At this point in the story Lou Fusz and his team have been pretty good to me. They’ve given me a little free info and are starting to build up some brand equity. I appreciate the thought leadership and if I decide that the Charger is still right for me I may drop by their lot. But then again, if I drive by another Dodge lot on my way to work that has the same Charger I may not.
Back to the story…since Lou now had my name, email address and phone number a few things can now start to happen.
- A lead record is created in the dealership CRM system that has an activity associated with it. This activity is going to remind an inside sales rep to give me a call in two days to see what I thought about the case study.
- A session history record is created in the dealership CRM system that shows every single page I looked at on the dealership’s website.
- After I read the case study that afternoon I decide to go back to Lou’s website and check their prices against some of the other local competitors.
- This time when I come back to the site, I see an ad on the right-hand side of the page that is stating LOW, LOW, LOW prices for pre-owned Dodge Charges (well, how convenient is that!)
- I click on the ad and without having to type in any search terms or click on any makes or models a whole list of pre-owned Chargers are presented to me.
- After browsing around that page I see a small flicker in the top, right-hand corning of the page that says, "Want to know more about the Charger, chat LIVE with one of our specialists."
- I click the button, get connected to Click or Clack one of the Tappet brothers, have a conversation about gas mileage and financing options and tell him thank you and I’ll definitely give them a shot when I’m ready to buy.
- A new session history record has been created in CRM storing all the pages of my second visit to the website.
- Another new chat history record has been created with my entire conversation with the Tappet brother.
- After 24 hours I receive an automated e-mail from Lou and the gang thanking me for downloading the case study and encouraging me to give them a call if I have any questions.
- Two days later the other Tappet brother see a reminder pop up on his Outlook calendar to call Shane Freeman. Clack logs into CRM to get my phone number and notices that I’ve downloaded a case study, looks at all the pages I’ve been on the website, knows that his brother talked to me about pricing and financing and give me a call.
- A bit surprised by the strange number I answer the phone and am surprised that this guy whom I’ve never spoke to in my life knows a whole lot about what I’ve done, where I’ve been and who I’ve been talking to. He invites me down to their weekly reoccurring Friday afternoon club and says he’d be happy to accompany me on a test drive (prior to imbibing of course).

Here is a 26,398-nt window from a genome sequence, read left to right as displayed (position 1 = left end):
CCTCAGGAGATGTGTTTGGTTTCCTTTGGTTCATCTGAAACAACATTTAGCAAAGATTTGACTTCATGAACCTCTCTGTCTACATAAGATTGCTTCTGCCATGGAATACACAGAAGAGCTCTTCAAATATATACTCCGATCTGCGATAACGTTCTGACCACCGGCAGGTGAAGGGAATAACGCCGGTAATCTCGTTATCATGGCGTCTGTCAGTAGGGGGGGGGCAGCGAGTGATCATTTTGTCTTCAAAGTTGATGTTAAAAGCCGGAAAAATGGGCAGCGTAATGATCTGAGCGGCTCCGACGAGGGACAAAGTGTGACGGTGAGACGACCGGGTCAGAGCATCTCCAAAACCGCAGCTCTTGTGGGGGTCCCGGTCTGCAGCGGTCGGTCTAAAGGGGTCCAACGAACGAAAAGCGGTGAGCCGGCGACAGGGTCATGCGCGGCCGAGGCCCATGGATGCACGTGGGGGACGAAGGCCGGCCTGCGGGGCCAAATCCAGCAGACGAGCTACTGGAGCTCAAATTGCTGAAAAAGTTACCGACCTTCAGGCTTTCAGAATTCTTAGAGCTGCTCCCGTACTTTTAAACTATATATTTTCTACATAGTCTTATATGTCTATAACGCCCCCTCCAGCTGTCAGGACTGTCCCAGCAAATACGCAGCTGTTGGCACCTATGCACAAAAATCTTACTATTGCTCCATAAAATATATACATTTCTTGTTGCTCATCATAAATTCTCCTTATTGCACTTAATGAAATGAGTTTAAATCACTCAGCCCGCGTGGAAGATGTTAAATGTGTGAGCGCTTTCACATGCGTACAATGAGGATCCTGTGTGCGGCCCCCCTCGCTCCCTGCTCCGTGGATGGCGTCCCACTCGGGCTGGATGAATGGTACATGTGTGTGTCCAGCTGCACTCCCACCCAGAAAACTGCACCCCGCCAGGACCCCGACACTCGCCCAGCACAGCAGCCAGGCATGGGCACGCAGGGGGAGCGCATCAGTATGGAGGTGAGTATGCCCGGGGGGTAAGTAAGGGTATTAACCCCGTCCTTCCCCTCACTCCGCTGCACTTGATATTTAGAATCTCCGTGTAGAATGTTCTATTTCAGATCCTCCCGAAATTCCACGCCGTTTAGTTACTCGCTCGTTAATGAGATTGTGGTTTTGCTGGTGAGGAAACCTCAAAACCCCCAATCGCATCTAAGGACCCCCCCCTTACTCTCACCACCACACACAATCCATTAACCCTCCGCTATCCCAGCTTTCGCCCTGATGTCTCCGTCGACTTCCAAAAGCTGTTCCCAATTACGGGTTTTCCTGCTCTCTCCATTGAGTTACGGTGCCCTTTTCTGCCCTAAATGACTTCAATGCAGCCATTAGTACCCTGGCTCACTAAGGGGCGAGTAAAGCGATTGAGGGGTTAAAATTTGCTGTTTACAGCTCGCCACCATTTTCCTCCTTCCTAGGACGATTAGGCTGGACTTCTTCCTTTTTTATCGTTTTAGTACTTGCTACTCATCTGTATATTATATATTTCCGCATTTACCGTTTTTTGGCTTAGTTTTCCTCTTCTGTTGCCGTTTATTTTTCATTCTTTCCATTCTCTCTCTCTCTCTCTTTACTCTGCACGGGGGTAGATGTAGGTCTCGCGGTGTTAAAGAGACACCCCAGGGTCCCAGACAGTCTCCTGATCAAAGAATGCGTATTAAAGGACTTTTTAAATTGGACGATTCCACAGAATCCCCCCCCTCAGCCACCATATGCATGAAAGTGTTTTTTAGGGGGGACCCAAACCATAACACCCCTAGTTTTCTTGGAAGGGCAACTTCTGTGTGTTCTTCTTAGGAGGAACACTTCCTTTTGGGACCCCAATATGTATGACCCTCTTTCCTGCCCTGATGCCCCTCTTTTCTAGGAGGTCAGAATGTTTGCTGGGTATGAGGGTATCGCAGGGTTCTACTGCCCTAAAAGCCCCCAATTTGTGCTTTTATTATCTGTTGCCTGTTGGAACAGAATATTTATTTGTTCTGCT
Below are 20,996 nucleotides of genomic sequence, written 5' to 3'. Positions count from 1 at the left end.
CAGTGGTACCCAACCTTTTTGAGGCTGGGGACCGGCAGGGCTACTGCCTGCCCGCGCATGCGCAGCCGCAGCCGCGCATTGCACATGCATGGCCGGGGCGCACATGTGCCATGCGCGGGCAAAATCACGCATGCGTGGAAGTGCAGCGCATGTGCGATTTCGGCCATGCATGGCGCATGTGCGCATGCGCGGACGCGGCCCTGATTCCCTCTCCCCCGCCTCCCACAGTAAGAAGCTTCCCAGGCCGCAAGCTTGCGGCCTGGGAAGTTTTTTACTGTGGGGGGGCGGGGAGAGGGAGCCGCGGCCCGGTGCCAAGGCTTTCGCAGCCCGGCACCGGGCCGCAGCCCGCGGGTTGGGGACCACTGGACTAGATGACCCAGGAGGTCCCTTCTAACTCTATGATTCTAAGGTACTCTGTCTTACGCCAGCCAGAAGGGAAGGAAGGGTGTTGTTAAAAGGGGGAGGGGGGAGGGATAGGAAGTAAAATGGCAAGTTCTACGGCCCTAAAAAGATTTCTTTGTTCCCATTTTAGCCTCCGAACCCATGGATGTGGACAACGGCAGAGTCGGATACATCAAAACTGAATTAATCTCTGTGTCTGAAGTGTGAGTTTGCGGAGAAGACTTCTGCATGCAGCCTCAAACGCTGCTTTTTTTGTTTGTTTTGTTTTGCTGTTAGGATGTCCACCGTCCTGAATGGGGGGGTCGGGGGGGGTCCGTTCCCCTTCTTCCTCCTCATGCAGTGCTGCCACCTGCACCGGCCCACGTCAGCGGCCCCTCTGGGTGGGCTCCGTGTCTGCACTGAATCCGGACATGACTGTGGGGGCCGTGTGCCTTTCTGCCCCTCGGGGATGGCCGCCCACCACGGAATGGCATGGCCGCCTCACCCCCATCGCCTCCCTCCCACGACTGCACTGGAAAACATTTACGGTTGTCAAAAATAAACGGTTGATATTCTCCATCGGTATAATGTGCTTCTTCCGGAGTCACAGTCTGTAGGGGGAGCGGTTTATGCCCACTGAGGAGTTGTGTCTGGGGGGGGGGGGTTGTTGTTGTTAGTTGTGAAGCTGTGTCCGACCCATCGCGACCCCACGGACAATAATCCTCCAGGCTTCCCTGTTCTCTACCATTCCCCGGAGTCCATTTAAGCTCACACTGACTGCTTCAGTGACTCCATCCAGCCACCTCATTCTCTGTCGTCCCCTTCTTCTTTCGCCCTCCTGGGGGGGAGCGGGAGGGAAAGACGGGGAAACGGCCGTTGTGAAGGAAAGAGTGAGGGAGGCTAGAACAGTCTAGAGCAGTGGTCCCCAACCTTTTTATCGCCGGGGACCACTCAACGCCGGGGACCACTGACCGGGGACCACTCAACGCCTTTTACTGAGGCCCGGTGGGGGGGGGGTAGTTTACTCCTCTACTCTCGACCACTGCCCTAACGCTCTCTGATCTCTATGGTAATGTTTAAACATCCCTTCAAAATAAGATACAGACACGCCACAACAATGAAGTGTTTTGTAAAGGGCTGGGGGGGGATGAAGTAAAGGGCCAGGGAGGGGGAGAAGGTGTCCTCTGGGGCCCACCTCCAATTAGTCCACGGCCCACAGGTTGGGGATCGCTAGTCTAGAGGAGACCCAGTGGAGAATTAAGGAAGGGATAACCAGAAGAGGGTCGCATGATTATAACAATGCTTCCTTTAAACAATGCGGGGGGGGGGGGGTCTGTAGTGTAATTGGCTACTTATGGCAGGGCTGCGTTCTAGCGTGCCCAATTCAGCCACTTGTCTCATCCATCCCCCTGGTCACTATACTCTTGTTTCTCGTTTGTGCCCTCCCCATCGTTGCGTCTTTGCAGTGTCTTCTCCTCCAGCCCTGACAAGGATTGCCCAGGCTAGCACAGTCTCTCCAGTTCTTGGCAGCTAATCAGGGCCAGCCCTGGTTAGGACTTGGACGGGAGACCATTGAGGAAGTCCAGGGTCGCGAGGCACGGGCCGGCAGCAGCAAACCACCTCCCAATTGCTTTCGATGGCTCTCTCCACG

- I tell him it’s a date, show up on Friday, go for a spin and because these guys have taken care of my every need I sign the paperwork, trade in the Alero and I’m on my way in my new 2010 Charger.
In the tech support industry we refer to this type of engagement as closed loop ticketing. Any message sent between the customer and support services is all contained in the service ticket. This allows any support tech to pick up where the last one left off with great notes and a history of my previous interactions.
It seems that Sitecore is calling this digital intimacy. The next morning after his keynote, I had an opportunity to have breakfast with Michael Seiffert. When I explained a similar experience I had after downloading a whitepaper from Sitecore’s website I told him it was a bit creepy. He responded with an half smile and said, “CREEPY COOL.” That folks is definitely a Sitecore original and I would completely agree.
You may think the story I’ve outlined above is fake, a pipe dream or too complicated for your business. I would tell you that it’s not. It’s being done TODAY by smart forward thinking companies across the country. The amazing thing is that with Sitecore’s Online Marketing Suite, new Email Campaign Manager and all the other features Sitecore brings to the table we can start planning your implementation today.
If you want to engage your customers like never before and sell the right product to the right customer at the right time give us a call at (314) 692-2823. We’d love to work with you to figure out how we can best utilize technology to meet your business needs. If you’re a technology professional and have an idea that’s not in my 17 steps above please comment and share some expertise.